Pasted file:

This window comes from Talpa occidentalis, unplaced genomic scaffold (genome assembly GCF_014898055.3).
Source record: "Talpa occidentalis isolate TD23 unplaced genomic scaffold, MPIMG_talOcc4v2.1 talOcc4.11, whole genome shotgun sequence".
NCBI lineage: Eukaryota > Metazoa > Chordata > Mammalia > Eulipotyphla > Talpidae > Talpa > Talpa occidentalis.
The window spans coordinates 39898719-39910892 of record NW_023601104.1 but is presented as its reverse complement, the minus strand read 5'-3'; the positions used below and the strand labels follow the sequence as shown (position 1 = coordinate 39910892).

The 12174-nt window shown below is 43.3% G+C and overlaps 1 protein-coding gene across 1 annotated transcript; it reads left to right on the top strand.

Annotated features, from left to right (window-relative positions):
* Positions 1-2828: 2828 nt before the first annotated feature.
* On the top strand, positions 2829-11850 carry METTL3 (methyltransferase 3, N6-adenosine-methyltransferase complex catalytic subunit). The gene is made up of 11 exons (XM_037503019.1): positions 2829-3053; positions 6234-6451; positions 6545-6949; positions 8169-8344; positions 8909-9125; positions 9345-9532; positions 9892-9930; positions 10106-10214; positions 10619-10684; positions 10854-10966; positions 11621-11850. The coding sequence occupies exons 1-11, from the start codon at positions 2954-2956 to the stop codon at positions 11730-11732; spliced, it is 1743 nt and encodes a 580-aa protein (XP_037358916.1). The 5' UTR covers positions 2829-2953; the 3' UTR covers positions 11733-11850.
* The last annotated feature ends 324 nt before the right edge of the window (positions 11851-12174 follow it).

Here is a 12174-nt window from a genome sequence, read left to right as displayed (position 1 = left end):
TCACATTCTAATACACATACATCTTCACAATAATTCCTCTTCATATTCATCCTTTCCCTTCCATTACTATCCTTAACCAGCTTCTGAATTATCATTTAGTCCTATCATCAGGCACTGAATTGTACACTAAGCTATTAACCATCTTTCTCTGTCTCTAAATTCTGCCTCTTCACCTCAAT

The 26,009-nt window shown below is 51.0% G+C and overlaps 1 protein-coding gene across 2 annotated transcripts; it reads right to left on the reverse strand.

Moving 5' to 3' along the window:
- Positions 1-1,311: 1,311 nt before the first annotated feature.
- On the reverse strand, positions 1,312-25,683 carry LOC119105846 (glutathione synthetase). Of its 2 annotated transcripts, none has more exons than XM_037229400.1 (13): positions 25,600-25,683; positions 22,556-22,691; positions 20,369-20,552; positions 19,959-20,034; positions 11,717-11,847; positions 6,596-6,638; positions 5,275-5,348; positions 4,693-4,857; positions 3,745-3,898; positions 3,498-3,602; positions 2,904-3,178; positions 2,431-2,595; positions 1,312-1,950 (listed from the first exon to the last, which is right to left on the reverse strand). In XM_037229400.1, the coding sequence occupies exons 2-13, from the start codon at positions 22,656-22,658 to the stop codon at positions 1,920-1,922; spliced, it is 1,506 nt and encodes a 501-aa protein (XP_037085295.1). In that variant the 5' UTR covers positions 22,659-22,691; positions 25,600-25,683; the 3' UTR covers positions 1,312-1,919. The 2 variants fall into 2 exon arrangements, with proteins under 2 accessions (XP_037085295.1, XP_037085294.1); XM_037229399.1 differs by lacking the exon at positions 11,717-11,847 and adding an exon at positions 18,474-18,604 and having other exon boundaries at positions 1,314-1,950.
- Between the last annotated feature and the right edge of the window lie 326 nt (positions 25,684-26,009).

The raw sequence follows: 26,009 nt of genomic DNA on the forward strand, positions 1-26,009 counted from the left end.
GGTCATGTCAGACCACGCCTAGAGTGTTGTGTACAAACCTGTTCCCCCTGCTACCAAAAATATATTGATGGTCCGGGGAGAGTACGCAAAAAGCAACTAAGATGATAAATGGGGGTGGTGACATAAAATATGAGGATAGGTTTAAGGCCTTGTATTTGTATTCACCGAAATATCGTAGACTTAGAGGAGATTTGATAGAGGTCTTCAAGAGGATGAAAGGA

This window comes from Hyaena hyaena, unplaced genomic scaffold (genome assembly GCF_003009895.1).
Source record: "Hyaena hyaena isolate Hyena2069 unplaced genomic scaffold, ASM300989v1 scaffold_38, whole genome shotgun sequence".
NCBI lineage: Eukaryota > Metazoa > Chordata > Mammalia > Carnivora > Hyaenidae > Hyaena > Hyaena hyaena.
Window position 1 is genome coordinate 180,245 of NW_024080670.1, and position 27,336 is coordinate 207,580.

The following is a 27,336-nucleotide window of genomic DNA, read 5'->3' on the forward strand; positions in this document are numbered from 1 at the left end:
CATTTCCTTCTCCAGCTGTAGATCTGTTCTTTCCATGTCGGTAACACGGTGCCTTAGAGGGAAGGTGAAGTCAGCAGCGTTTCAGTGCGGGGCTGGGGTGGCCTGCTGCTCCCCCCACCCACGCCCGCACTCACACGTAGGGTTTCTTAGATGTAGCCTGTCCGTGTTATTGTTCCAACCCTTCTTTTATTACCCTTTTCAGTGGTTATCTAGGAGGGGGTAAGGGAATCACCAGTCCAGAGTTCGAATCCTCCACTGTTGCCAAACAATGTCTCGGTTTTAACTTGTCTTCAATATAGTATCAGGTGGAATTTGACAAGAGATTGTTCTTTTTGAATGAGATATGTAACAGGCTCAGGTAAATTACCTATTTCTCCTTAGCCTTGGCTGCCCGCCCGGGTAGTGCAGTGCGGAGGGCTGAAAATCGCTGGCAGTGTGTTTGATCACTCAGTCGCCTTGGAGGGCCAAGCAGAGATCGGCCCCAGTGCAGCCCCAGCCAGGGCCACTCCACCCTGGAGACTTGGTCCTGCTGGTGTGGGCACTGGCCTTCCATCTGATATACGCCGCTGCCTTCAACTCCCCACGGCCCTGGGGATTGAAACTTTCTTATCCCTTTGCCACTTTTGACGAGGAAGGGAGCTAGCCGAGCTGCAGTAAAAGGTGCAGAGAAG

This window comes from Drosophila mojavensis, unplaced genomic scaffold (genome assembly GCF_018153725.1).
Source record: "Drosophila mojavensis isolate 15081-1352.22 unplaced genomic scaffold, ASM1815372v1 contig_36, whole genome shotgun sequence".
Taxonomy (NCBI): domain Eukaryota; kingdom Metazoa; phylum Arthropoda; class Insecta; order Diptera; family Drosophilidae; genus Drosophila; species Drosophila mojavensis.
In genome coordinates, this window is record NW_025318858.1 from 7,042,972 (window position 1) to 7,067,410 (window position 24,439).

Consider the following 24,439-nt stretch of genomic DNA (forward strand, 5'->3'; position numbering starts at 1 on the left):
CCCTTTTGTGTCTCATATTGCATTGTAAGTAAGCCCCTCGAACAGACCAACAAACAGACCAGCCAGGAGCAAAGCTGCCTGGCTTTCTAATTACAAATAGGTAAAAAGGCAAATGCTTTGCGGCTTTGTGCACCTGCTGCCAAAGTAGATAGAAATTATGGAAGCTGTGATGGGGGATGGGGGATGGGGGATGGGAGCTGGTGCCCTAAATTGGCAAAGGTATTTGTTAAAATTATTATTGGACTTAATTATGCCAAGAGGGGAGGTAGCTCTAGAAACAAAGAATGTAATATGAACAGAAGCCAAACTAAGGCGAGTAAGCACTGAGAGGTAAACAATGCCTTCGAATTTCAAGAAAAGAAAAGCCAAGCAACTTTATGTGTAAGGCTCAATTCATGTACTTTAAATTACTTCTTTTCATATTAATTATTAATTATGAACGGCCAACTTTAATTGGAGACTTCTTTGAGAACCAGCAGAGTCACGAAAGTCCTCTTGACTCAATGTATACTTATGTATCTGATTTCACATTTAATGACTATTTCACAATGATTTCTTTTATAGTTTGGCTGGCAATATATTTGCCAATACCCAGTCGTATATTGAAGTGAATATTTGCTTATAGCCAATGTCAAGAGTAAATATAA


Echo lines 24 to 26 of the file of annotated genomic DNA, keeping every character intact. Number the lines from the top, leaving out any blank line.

CATTTCCTTCTCCAGCTGTAGATCTGTTCTTTCCATGTCGGTAACACGGTGCCTTAGAGGGAAGGTGAAGTCAGCAGCGTTTCAGTGCGGGGCTGGGGTGGCCTGCTGCTCCCCCCACCCACGCCCGCACTCACACGTAGGGTTTCTTAGATGTAGCCTGTCCGTGTTATTGTTCCAACCCTTCTTTTATTACCCTTTTCAGTGGTTATCTAGGAGGGGGTAAGGGAATCACCAGTCCAGAGTTCGAATCCTCCACTGTTGCCAAACAATGTCTCGGTTTTAACTTGTCTTCAATATAGTATCAGGTGGAATTTGACAAGAGATTGTTCTTTTTGAATGAGATATGTAACAGGCTCAGGTAAATTACCTATTTCTCCTTAGCCTTGGCTGCCCGCCCGGGTAGTGCAGTGCGGAGGGCTGAAAATCGCTGGCAGTGTGTTTGATCACTCAGTCGCCTTGGAGGGCCAAGCAGAGATCGGCCCCAGTGCAGCCCCAGCCAGGGCCACTCCACCCTGGAGACTTGGTCCTGCTGGTGTGGGCACTGGCCTTCCATCTGATATACGCCGCTGCCTTCAACTCCCCACGGCCCTGGGGATTGAAACTTTCTTATCCCTTTGCCACTTTTGACGAGGAAGGGAGCTAGCCGAGCTGCAGTAAAAGGTGCAGAGAAG

This window comes from Drosophila mojavensis, unplaced genomic scaffold (genome assembly GCF_018153725.1).
Source record: "Drosophila mojavensis isolate 15081-1352.22 unplaced genomic scaffold, ASM1815372v1 contig_36, whole genome shotgun sequence".